Recently, a student told me she didn’t want to seek outside approval from others, and that she wanted to be able to completely fulfill that need for herself. My heart ached upon hearing this, because I have gone through a lot of twists and turns around the relationship between external praise and self-confidence.
About four years ago, I went through a phase of telling myself that wanting any kind of external approval was always bad.
I thought that I should be able to 100% feel worthy and confident in my creative expression regardless of other people’s comments, praise, criticism, or silence.
Now that I’ve deepened my relationship to paradox, I’ve grown weary of the words “should,” “good,” “bad,” and “always.”
I understand that we absolutely do need to cultivate an inner sense of worthiness and positive self-evaluation that is independent of what others do or say. Yet at the same time, it is hardwired into our human psyche to want acceptance from others. It is natural and healthy to want to receive praise or acknowledgment from our fellow humans, especially when we pour our hearts into a creative project.
This understanding really clicked into place for me when I heard a recorded lecture by Harvard psychology professor Tal Ben-Shahar on three aspects of self-esteem.
The first facet of feeling good about ourselves is called dependent self-esteem. It encompasses the ways in which we are influenced by others and external circumstances in relation to our achievements and worth. When we enjoy a success or someone praises our work, we feel buoyed up. When we fail or someone criticizes us, we feel deflated. And when we see someone else hitting a home run, we are likely to compare ourselves (and end up feeling crappy.)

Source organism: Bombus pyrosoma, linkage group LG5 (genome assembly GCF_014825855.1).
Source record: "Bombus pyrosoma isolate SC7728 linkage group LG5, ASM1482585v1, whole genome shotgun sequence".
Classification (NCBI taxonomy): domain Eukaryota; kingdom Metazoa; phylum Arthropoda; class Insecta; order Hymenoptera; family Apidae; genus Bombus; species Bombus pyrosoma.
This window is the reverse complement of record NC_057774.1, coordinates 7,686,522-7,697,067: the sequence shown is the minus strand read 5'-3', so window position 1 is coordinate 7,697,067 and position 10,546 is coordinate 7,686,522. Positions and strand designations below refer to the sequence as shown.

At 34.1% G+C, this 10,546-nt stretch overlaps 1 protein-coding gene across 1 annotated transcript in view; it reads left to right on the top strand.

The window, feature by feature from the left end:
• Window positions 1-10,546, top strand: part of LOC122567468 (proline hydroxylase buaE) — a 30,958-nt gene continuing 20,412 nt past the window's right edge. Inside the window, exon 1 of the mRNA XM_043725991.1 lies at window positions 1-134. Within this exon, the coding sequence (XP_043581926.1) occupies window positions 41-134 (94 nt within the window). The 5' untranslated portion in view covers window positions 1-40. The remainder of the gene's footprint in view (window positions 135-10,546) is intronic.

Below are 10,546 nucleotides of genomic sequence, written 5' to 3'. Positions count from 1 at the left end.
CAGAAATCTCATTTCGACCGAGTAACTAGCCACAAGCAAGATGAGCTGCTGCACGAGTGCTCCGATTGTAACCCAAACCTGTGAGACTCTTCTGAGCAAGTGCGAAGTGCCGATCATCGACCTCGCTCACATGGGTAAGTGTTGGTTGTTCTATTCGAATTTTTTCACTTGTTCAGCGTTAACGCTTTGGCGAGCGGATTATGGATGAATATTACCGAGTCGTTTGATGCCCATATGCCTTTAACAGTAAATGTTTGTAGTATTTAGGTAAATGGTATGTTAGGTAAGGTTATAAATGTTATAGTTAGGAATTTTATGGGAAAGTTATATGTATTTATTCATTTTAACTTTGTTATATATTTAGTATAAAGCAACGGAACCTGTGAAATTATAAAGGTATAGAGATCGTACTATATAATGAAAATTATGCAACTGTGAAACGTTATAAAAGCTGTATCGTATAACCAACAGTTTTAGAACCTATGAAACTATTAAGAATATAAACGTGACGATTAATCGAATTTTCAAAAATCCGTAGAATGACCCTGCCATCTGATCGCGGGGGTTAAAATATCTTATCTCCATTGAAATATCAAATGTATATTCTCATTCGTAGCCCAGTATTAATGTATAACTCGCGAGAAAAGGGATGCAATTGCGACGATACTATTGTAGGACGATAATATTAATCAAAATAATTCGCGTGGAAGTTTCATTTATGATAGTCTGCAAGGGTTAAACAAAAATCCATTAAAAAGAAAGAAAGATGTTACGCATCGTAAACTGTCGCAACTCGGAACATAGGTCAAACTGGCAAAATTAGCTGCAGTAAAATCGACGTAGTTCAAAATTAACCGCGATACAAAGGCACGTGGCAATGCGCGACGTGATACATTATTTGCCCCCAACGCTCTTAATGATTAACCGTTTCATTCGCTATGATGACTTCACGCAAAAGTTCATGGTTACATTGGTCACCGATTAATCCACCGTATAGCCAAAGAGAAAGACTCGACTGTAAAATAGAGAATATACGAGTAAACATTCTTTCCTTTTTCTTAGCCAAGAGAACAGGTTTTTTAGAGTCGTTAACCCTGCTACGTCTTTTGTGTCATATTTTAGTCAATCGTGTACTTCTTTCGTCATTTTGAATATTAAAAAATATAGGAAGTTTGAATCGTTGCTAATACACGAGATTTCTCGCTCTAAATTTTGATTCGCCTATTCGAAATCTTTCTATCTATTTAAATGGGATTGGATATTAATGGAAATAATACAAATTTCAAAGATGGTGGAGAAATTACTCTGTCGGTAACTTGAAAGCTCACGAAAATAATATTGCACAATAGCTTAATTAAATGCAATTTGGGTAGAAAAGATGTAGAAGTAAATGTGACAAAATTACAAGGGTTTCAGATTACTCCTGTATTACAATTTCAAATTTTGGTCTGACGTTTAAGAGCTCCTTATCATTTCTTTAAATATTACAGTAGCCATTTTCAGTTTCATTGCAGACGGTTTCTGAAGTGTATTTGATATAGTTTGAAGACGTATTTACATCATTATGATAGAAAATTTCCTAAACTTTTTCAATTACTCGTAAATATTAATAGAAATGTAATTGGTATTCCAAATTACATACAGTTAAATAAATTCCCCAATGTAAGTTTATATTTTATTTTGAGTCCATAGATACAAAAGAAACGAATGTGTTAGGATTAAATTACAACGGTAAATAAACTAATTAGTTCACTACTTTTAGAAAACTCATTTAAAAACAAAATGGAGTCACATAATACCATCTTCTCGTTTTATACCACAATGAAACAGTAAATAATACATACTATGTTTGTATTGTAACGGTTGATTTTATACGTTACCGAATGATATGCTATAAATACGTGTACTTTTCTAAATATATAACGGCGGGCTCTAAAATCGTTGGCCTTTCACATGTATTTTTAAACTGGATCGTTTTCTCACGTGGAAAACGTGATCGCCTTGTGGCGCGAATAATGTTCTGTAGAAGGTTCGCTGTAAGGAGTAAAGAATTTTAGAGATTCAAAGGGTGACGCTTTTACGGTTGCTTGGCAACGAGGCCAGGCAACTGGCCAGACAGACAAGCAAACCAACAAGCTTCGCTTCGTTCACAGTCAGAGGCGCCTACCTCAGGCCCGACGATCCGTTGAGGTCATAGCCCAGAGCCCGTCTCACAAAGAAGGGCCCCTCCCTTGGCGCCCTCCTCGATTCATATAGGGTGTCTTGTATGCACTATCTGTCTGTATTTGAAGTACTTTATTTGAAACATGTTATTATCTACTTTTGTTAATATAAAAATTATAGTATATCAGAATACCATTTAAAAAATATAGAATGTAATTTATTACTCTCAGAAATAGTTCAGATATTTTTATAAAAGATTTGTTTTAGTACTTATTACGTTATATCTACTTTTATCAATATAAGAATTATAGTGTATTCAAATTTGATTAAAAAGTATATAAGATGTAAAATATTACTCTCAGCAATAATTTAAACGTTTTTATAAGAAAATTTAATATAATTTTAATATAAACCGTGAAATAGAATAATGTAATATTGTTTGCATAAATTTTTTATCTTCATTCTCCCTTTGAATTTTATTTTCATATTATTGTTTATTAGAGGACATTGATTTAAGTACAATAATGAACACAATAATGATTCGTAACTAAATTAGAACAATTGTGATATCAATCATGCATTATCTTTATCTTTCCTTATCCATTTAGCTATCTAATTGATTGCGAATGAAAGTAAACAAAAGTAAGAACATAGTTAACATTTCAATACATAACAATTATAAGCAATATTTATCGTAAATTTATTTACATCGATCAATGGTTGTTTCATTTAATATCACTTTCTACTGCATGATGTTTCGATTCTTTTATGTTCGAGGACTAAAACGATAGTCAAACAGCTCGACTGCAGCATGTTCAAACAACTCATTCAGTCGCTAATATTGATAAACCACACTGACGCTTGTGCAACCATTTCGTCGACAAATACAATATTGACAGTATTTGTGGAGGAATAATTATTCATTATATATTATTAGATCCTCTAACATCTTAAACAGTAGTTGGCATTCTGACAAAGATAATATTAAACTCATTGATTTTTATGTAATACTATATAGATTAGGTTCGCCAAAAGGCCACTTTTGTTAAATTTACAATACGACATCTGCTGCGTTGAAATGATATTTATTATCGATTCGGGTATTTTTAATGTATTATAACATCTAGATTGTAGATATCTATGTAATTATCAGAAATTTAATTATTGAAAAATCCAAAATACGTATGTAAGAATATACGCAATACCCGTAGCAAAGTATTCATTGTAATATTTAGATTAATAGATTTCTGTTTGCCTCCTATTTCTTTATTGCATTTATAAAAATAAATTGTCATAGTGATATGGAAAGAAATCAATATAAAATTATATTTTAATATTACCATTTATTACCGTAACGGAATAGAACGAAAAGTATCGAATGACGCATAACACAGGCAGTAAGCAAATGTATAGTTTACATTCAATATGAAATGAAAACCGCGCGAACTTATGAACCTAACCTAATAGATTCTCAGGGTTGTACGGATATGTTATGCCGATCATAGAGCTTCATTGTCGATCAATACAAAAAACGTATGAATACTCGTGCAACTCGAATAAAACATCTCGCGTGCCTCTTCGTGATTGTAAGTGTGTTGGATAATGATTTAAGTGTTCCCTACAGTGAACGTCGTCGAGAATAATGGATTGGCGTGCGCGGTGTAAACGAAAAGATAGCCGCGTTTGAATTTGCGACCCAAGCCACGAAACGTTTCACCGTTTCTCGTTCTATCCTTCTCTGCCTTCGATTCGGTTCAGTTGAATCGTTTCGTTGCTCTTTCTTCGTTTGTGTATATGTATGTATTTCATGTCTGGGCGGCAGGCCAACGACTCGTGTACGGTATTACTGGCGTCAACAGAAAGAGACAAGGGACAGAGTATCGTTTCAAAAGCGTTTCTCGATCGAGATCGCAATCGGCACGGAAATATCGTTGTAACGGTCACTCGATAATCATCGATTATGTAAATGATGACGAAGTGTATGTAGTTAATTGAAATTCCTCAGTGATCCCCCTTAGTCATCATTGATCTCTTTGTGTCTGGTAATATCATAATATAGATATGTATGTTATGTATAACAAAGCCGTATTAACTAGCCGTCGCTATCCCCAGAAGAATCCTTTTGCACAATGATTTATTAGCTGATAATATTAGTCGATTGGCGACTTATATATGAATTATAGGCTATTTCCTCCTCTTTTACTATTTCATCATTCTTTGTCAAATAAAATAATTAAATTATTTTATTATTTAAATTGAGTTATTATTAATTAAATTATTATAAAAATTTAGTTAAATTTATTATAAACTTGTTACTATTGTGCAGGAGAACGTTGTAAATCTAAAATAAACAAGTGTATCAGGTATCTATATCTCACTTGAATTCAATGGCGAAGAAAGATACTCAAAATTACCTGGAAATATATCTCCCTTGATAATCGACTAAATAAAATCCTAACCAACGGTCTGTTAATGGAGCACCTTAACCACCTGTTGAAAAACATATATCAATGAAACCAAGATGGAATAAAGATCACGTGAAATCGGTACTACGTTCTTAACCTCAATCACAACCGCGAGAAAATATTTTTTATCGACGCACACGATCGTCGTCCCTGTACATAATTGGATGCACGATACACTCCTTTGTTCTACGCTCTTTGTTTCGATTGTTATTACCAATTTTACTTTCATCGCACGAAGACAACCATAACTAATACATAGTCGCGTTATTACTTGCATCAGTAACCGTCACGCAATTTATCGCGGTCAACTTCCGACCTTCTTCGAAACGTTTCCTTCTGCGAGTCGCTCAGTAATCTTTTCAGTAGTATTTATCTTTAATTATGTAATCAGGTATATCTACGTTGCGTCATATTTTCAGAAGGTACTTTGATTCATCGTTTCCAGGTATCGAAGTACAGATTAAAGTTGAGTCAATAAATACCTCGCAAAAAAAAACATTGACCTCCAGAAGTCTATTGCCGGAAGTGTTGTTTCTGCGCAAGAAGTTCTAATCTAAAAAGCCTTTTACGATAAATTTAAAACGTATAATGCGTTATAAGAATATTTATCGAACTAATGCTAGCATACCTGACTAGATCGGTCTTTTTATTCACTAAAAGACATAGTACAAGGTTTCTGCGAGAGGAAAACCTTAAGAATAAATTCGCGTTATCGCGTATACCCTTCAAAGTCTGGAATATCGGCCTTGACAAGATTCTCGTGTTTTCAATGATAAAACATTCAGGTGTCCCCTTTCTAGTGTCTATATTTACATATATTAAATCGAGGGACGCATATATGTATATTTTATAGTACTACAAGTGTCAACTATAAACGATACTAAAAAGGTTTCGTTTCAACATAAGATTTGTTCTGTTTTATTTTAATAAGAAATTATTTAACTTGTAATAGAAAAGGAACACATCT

Dependent self-esteem from outside success, praise and encouragement can develop at any age
Tal emphasizes that this kind of self-esteem is not bad, and experiencing it is a necessary part of being human. But if it is our only basis of feeling good about ourselves, we will likely feel lots of painful ups and downs and be lacking in self-confidence.
Because of these pitfalls, it’s ideal to also develop the second aspect of self-esteem, which Tal Ben-Shahar calls independent self-esteem. This is the ability to positively evaluate our own actions and achievements, and to react with resilience and self-compassion when we experience failure. I am cultivating this with my writing--when I look over something that I have written, I am conscious of noticing and enjoying the parts that came out really well. With the phrases which come off as awkward or unclear, I take the attitude that those sentences just need some more time and attention.
In other words, independent self-esteem is not based on what I guess other people might say in reaction to what I do or create. It’s about praising myself for following what feels meaningful to me. In addition to evaluating ourselves positively, independent self-esteem also comes from making decisions based on our own values and developing a sense of our individual sovereignty.
Independent self-esteem comes from evaluating yourself positively, developing your sovereignty and making decisions based on your own values and goals.
The third aspect of self-esteem is called unconditional self-esteem. Tal describes this as a state of being where you internally feel whole and enough. In my own language, I call this inherent divine worth.
In many ways this experience of unconditional self-esteem is beyond the ups and downs of feeling shiny confidence or deflated self-doubt. When we are connected to our inherent divine worth, we know that our soul is always worthy and complete. We sense that even through failures and losses, there is a perfect divine order bringing us just the lessons that we need. We are always enough at the deepest level.